The Sunflower Galaxy (M63) (Image Credit: R Jay GaBany – Collaboration: T.S. Chonis,
D. Martinez-Delgado, Ray Gralak (New Mexico Skies), Gary J. Hill, I. Trujillo (IAC), S. R. Majewski)

The Sunflower Galaxy—otherwise known as Messier 63, M63, or NGC 5055—can be found 25 million light-years from Earth toward the constellation of Canes Venatici. While M63 is considered a spiral galaxy, it technically belongs to a subclass called flocculent spirals, which are characterized by central disks, with short, stubby spiral arms. Like the Milky Way, it too has a bar and a sprawling halo.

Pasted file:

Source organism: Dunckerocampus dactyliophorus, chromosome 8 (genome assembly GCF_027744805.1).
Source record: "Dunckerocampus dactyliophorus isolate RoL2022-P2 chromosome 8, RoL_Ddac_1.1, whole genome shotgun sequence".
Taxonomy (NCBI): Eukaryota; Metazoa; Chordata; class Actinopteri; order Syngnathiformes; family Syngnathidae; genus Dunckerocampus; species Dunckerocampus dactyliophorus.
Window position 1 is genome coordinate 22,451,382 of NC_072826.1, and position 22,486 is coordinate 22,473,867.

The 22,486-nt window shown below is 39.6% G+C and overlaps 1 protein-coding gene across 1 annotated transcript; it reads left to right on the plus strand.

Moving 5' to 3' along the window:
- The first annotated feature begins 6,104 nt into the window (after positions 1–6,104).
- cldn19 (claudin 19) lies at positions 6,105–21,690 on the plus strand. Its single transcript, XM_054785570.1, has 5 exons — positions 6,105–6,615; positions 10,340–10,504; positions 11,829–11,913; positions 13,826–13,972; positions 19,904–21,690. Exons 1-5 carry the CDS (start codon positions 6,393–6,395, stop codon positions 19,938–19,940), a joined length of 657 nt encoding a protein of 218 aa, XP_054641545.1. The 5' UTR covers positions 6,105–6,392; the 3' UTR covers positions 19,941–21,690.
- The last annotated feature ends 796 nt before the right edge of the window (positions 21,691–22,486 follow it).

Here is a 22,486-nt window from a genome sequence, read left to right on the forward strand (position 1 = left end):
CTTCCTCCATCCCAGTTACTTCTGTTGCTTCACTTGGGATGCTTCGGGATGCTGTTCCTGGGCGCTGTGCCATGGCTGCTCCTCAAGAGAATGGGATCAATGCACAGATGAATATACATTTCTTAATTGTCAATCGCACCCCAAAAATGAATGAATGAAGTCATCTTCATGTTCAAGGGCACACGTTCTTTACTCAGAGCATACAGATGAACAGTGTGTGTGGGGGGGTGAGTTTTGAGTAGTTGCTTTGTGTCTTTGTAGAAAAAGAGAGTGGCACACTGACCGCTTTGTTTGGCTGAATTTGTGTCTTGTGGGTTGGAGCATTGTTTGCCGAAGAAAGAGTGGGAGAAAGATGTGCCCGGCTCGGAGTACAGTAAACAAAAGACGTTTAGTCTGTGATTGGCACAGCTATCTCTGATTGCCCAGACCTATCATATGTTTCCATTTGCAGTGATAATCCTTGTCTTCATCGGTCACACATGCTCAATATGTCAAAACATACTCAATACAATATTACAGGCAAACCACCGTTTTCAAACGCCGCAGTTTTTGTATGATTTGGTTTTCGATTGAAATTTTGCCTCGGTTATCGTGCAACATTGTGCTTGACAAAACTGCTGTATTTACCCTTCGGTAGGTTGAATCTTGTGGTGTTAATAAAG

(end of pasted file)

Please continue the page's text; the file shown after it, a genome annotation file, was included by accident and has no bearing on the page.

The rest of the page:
This new image from the Hubble Space Telescope zeroes in on the galaxy’s central region. From here, it’s fairly easy to see why astronomers call it the Sunflower Galaxy: Its stars, gas and dust are arranged in such a way that the overall picture resembles a sunflower in full bloom.

The Sunflower Galaxy (M63) (Image Credit: ESA/Hubble & NASA)

Ultimately, the Sunflower Galaxy belongs to the M51 Galaxy Group, which includes other notable galaxies such as the famous Whirlpool Galaxy (otherwise known as Messier 51). (See a larger image here)


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